Maria: I’d say that a shy person may be afraid to speak up and may be cautious about meeting new people. An introvert will usually speak up only if he/she has something worthwhile to say (they typically won’t talk just to fill space), but they’re not necessarily afraid to speak up. Likewise, an introvert typically enjoys meaningful one-on-one conversations and, as such, would enjoy meeting new like-minded people.

Introversion is not something you can change. It has to do with your sensitivity to chemicals such as dopamine produced by the human body. This is something that Susan Cain really hits home in her  book Quiet: The Power of Introverts in a World that Can’t Stop Talking. When we’re overstimulated, and the body produces too much of these chemicals, we become irritable and start to melt down. What does an introvert meltdown look like for you?

J.C.: I get cranky as hell. Usually, if I’m forced to deal with groups of people when sober (work being the most common example) I pull up a fake personality and compartmentalise. If I run into someone who just is that irritating, or if the requirement to be sociable goes on too long, there’s a (very) short progression from exhausted to irritable, and shortly after that I start losing control of my reactions. That’s when my alone time gets crucially important for everyone’s safety.

Maria: When I’m overstimulated, I start to get frontal lobe pressure, then ear pain. If the overstimulation continues, I have trouble concentrating and become fatigued, jittery, and short of breath. My head feels heavy and, at that point, I need to lie down and have absolute quiet. If I don’t get to recharge at that point, then after a while my digestion shuts down. If I’m at that final point, then it takes about two to three days of alone, quiet time to calm the jitteriness, and it takes a few more days after that to recharge my batteries/catch up on sleep. That is why I plan my activities carefully. I have a difficult time doing back-to-back social activities.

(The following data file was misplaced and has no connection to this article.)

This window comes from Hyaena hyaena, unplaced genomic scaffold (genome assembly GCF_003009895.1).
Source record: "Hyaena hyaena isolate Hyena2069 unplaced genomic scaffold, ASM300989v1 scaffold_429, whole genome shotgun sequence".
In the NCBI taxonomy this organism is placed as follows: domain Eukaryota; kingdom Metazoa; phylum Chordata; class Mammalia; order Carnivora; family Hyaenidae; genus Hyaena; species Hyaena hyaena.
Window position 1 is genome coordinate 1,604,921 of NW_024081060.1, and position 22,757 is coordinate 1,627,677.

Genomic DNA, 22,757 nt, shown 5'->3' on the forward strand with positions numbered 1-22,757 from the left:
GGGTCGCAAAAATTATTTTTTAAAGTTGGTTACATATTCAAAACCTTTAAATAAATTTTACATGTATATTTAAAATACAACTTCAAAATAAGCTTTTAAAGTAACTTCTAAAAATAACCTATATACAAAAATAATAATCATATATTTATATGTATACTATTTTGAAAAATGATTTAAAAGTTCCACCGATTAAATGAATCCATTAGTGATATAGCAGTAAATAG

Care and feeding of the INTJ in the wild

So, you think you might know someone who might be an INTJ, and for some masochistic reason, you want to make it onto their ‘tolerate’ list, or maybe even into their little black book? Interesting.

Introverts, and INTJs in particular, don’t have casual friends. You’re either in the acquaintance zone, or you’re competing for a spot on a very, very short list – usually two to five people – of those the introvert really trusts and likes.

Go slowly. An INTJ will push your buttons without even meaning to. Take a deep breath and apply logic before you assume the worst. INTJs are rational to a fault and make shitty ‘there, there’ types. They’ll problem-solve and state what they see as the obvious solution. It’s how they help, and it can be a bit Old Testament-style.

 If they’re being deliberately obscure, take the compliment; it means they assume you’re capable of keeping up.

If they don’t give you an opinion, take the hint; that’s the limit of INTJ social skills, in that they’ve realised you won’t want to hear what they have to say. Look on the bright side; they’re bothering to exercise them on you.

If you want to find out what your Myers-Briggs type is, there’s a free evaluation you can take here.